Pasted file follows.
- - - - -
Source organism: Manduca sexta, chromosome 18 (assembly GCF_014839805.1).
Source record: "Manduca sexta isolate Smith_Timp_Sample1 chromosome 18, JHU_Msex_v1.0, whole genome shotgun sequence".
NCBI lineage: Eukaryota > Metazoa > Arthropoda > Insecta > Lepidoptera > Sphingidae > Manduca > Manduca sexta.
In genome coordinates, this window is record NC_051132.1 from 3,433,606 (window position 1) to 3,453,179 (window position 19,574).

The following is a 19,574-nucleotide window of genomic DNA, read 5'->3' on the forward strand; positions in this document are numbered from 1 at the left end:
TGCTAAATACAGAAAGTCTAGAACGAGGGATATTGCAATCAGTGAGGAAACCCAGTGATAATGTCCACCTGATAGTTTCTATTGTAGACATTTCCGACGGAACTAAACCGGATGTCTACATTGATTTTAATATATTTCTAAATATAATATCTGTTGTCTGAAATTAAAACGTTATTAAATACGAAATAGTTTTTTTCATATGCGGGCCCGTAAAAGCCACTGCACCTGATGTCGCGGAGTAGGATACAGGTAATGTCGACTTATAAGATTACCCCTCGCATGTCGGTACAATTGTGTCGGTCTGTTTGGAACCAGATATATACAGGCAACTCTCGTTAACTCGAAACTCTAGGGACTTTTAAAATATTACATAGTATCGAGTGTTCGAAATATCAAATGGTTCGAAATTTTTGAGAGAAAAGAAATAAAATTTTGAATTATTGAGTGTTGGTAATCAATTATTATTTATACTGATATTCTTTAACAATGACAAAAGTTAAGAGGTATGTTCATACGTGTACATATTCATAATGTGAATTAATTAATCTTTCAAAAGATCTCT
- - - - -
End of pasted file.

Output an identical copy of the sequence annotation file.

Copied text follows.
Source organism: Manduca sexta, chromosome 18 (assembly GCF_014839805.1).
Source record: "Manduca sexta isolate Smith_Timp_Sample1 chromosome 18, JHU_Msex_v1.0, whole genome shotgun sequence".
NCBI lineage: Eukaryota > Metazoa > Arthropoda > Insecta > Lepidoptera > Sphingidae > Manduca > Manduca sexta.
In genome coordinates, this window is record NC_051132.1 from 3,433,606 (window position 1) to 3,453,179 (window position 19,574).

The following is a 19,574-nucleotide window of genomic DNA, read 5'->3' on the forward strand; positions in this document are numbered from 1 at the left end:
TGCTAAATACAGAAAGTCTAGAACGAGGGATATTGCAATCAGTGAGGAAACCCAGTGATAATGTCCACCTGATAGTTTCTATTGTAGACATTTCCGACGGAACTAAACCGGATGTCTACATTGATTTTAATATATTTCTAAATATAATATCTGTTGTCTGAAATTAAAACGTTATTAAATACGAAATAGTTTTTTTCATATGCGGGCCCGTAAAAGCCACTGCACCTGATGTCGCGGAGTAGGATACAGGTAATGTCGACTTATAAGATTACCCCTCGCATGTCGGTACAATTGTGTCGGTCTGTTTGGAACCAGATATATACAGGCAACTCTCGTTAACTCGAAACTCTAGGGACTTTTAAAATATTACATAGTATCGAGTGTTCGAAATATCAAATGGTTCGAAATTTTTGAGAGAAAAGAAATAAAATTTTGAATTATTGAGTGTTGGTAATCAATTATTATTTATACTGATATTCTTTAACAATGACAAAAGTTAAGAGGTATGTTCATACGTGTACATATTCATAATGTGAATTAATTAATCTTTCAAAAGATCTCT